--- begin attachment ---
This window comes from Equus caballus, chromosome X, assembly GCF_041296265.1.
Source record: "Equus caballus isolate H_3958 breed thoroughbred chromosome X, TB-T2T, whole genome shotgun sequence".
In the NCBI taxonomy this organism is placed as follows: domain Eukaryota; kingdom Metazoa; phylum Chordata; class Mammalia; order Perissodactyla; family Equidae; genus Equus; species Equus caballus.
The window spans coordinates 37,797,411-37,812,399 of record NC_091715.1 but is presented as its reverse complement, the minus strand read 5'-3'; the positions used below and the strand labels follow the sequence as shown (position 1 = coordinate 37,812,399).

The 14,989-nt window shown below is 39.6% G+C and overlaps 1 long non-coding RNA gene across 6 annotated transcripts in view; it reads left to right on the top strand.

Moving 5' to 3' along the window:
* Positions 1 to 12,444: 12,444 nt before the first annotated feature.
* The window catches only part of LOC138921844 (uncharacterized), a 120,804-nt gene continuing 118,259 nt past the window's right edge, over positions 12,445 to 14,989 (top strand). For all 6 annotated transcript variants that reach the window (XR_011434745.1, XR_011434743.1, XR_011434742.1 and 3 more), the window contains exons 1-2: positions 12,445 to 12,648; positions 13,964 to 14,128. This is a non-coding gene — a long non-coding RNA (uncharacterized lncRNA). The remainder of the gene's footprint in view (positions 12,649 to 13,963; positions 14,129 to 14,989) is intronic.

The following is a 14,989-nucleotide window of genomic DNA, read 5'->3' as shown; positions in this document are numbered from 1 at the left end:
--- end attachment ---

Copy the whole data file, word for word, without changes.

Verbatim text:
This window comes from Equus caballus, chromosome X, assembly GCF_041296265.1.
Source record: "Equus caballus isolate H_3958 breed thoroughbred chromosome X, TB-T2T, whole genome shotgun sequence".
In the NCBI taxonomy this organism is placed as follows: domain Eukaryota; kingdom Metazoa; phylum Chordata; class Mammalia; order Perissodactyla; family Equidae; genus Equus; species Equus caballus.
The window spans coordinates 37,797,411-37,812,399 of record NC_091715.1 but is presented as its reverse complement, the minus strand read 5'-3'; the positions used below and the strand labels follow the sequence as shown (position 1 = coordinate 37,812,399).

The 14,989-nt window shown below is 39.6% G+C and overlaps 1 long non-coding RNA gene across 6 annotated transcripts in view; it reads left to right on the top strand.

Moving 5' to 3' along the window:
* Positions 1 to 12,444: 12,444 nt before the first annotated feature.
* The window catches only part of LOC138921844 (uncharacterized), a 120,804-nt gene continuing 118,259 nt past the window's right edge, over positions 12,445 to 14,989 (top strand). For all 6 annotated transcript variants that reach the window (XR_011434745.1, XR_011434743.1, XR_011434742.1 and 3 more), the window contains exons 1-2: positions 12,445 to 12,648; positions 13,964 to 14,128. This is a non-coding gene — a long non-coding RNA (uncharacterized lncRNA). The remainder of the gene's footprint in view (positions 12,649 to 13,963; positions 14,129 to 14,989) is intronic.

The following is a 14,989-nucleotide window of genomic DNA, read 5'->3' as shown; positions in this document are numbered from 1 at the left end: